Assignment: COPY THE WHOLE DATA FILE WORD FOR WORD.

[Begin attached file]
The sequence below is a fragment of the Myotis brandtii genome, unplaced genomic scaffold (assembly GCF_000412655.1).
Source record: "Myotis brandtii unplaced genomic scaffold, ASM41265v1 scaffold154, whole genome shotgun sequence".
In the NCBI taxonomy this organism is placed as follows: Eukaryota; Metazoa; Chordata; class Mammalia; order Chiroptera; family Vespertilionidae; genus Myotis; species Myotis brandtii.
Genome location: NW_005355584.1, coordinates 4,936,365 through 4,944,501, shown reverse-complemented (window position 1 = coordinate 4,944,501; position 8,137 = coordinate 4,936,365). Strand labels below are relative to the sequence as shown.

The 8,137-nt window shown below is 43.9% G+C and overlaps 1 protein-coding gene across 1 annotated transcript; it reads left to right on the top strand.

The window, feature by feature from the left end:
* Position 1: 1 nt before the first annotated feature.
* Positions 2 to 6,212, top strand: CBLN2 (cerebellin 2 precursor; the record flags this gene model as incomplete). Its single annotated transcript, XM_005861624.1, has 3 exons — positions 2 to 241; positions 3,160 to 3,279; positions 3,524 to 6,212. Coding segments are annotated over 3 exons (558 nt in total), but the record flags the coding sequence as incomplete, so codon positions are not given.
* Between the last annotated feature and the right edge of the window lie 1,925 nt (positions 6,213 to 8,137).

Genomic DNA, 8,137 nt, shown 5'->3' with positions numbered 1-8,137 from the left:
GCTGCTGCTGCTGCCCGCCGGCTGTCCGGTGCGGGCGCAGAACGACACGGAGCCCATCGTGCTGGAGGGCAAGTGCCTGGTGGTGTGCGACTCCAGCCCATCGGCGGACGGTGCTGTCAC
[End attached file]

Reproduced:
The sequence below is a fragment of the Myotis brandtii genome, unplaced genomic scaffold (assembly GCF_000412655.1).
Source record: "Myotis brandtii unplaced genomic scaffold, ASM41265v1 scaffold154, whole genome shotgun sequence".
In the NCBI taxonomy this organism is placed as follows: Eukaryota; Metazoa; Chordata; class Mammalia; order Chiroptera; family Vespertilionidae; genus Myotis; species Myotis brandtii.
Genome location: NW_005355584.1, coordinates 4,936,365 through 4,944,501, shown reverse-complemented (window position 1 = coordinate 4,944,501; position 8,137 = coordinate 4,936,365). Strand labels below are relative to the sequence as shown.

The 8,137-nt window shown below is 43.9% G+C and overlaps 1 protein-coding gene across 1 annotated transcript; it reads left to right on the top strand.

The window, feature by feature from the left end:
* Position 1: 1 nt before the first annotated feature.
* Positions 2 to 6,212, top strand: CBLN2 (cerebellin 2 precursor; the record flags this gene model as incomplete). Its single annotated transcript, XM_005861624.1, has 3 exons — positions 2 to 241; positions 3,160 to 3,279; positions 3,524 to 6,212. Coding segments are annotated over 3 exons (558 nt in total), but the record flags the coding sequence as incomplete, so codon positions are not given.
* Between the last annotated feature and the right edge of the window lie 1,925 nt (positions 6,213 to 8,137).

Genomic DNA, 8,137 nt, shown 5'->3' with positions numbered 1-8,137 from the left:
GCTGCTGCTGCTGCCCGCCGGCTGTCCGGTGCGGGCGCAGAACGACACGGAGCCCATCGTGCTGGAGGGCAAGTGCCTGGTGGTGTGCGACTCCAGCCCATCGGCGGACGGTGCTGTCAC